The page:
Putin’s Former High School Teacher, Now Living in Israel, Says Russian President Lavished Her With Gifts
The Russian president was so grateful to his former German teacher that he bought her an apartment in Tel Aviv, and filled it with appliances.
Meet Mina Yuditskaya, Vladimir Putin’s former high-school teacher, who now lives in Tel Aviv in an apartment her former student, the Russian president, bought for her.
In the late 1960s Mina Yuditskaya Berliner was a German teacher in High School #281 in Saint Petersburg, then Leningrad. Between 1967 and 1968, among her numerous students, there was a quiet and serious teen, who cut classes but always aced tests. After graduation he went his own way and Yuditskaya made aliyah, not imagining that their paths will cross again – until she saw him on television.
It was in the late 1990s. Her former student was standing next to then-Russian president Boris Yeltsin, and was described as the head of Russia’s security service. Her former student’s name is Vladimir Putin, and in the 15 years that have passed since Yuditskaya saw him, the once bashful youngster became one of the world’s most powerful and controversial figures.
Yuditskaya probably couldn’t foresee her student’s fate when he first came back into her life on the screen of her television set. She also almost certainty didn’t anticipate that she will eventually get to meet him in person, and the two would even go on to form an unusual bond.
The Russian president, currently being chastized over Russia’s annexation of Crimea, met his former teacher during his visit to Israel in 2005. According to her, he even bought her the apartment she currently lives in at the heart of Tel Aviv.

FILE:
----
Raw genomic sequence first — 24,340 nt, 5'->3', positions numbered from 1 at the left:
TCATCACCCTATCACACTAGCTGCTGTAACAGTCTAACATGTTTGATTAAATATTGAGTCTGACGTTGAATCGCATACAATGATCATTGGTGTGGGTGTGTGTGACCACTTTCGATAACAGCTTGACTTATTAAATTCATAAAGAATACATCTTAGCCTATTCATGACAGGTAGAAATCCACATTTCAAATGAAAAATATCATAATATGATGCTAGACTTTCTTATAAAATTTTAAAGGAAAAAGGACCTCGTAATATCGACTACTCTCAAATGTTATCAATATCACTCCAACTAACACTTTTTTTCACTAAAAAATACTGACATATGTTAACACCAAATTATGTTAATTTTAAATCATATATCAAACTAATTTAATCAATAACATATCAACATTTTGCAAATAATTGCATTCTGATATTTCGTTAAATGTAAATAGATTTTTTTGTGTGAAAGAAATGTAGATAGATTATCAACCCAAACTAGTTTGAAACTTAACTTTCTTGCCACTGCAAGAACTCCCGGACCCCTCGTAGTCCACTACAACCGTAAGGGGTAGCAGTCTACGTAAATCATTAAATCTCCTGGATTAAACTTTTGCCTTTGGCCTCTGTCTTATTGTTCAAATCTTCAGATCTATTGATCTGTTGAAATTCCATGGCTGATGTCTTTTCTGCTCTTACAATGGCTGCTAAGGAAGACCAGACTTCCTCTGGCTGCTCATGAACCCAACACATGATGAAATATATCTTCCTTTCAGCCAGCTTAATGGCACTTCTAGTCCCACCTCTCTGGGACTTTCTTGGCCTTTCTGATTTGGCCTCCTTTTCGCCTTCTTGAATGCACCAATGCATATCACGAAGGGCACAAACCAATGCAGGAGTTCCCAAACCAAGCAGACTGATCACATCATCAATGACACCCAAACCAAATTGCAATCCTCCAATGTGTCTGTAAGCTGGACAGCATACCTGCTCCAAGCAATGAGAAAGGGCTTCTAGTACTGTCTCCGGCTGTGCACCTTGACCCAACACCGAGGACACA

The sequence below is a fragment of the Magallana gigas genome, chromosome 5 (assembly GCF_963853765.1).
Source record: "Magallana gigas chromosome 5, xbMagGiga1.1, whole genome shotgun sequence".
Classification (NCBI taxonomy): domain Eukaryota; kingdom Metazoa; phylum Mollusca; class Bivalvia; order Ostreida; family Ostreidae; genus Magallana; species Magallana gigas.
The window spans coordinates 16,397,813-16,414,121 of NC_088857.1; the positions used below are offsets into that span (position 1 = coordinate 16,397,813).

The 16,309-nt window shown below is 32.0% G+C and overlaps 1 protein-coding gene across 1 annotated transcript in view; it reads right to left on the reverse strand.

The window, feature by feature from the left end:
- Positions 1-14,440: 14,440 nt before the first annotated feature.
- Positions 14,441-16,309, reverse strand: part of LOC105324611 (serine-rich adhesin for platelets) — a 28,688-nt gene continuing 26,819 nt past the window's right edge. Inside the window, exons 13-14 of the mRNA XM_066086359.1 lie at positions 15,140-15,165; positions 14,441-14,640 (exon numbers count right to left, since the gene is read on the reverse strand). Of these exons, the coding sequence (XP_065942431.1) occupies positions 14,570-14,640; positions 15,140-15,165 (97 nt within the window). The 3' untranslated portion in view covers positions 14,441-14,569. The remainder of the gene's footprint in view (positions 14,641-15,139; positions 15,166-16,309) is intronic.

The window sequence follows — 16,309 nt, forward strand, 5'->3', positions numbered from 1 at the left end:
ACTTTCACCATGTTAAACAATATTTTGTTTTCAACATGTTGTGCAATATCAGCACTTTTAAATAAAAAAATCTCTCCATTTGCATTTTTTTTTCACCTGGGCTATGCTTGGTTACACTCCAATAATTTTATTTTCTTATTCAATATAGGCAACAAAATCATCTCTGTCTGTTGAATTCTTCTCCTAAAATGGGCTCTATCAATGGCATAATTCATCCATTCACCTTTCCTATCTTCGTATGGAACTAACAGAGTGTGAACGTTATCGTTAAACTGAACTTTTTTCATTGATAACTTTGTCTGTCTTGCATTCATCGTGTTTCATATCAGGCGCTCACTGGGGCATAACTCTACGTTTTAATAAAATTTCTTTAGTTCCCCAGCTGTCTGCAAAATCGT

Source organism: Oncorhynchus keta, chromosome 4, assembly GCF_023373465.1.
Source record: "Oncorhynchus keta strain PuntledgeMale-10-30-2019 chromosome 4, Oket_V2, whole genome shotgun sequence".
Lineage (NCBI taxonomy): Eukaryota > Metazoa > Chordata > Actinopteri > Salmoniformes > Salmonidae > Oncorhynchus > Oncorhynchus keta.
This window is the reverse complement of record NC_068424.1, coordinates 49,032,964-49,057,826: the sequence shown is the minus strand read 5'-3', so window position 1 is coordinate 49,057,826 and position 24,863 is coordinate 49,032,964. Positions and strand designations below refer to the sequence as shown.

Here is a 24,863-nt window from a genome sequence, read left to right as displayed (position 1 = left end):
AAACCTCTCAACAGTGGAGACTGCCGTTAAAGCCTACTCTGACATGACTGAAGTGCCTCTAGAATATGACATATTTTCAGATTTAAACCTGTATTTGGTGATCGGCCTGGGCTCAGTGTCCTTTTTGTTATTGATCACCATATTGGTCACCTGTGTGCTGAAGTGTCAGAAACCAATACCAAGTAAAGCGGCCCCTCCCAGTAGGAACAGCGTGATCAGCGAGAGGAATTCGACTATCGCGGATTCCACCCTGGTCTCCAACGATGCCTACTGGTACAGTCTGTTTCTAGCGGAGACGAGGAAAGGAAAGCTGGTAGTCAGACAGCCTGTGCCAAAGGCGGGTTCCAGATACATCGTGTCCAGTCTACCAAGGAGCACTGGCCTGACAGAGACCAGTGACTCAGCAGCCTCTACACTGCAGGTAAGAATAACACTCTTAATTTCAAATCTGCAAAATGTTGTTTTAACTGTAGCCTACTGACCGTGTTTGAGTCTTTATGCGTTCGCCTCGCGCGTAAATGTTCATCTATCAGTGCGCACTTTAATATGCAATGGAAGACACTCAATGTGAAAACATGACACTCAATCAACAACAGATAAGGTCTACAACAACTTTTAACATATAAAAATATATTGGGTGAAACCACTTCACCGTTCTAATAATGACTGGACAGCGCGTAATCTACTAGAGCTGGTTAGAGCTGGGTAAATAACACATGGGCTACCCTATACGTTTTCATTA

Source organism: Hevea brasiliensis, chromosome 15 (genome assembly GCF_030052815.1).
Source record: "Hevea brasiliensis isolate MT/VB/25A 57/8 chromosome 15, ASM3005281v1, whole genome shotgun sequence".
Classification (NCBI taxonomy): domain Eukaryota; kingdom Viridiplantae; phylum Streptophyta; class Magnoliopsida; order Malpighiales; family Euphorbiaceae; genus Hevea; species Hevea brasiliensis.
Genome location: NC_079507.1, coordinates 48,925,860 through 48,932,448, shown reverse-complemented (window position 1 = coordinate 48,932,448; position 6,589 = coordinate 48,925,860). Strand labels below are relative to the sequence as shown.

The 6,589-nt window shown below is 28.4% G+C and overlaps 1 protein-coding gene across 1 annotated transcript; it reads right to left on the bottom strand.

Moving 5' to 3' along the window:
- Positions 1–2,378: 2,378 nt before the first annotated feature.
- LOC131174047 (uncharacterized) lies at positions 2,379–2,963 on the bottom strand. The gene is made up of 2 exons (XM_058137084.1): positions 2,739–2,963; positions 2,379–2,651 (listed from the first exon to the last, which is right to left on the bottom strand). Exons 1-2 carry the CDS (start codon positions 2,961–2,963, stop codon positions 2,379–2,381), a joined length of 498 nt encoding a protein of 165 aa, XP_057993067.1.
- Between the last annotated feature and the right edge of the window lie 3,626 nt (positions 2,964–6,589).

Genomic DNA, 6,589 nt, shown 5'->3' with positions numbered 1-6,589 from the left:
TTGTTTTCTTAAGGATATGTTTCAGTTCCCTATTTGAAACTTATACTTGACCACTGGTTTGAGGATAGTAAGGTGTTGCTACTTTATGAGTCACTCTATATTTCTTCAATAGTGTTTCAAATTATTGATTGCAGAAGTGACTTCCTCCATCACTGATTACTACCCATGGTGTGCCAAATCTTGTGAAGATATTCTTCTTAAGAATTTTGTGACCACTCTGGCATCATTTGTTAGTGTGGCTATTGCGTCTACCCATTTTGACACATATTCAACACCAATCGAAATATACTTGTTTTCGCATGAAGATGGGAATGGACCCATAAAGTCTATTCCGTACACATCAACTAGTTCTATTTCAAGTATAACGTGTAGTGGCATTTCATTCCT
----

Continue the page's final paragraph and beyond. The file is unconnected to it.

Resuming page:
During the interview conducted in her apartment, Yuditskaya, now 93, had trouble recalling the grades she gave 15-year-old Vladimir, but she has not forgotten the peculiar chain of events that led to her receiving a new apartment from the Russian leader.
“I don’t really remember what grades he had in high-school, but they weren’t F’s – that’s for sure,” she said. “He was disciplined but was never chatty. In that school most of the students were interested in chemistry, but he eventually went to law school”.
How did you get back in touch?
“When I heard he was coming to Israel in April 2005, I went to the Russian consulate and said that I just want the chance to look at him. I left my contact information with them, and when he came they sent a cab for me. Then I got on a bus with World War II veterans, who were going to meet with him, and we were taken to Jerusalem. When we arrived to his hotel, I was last out of the cab. I was walking into the lobby
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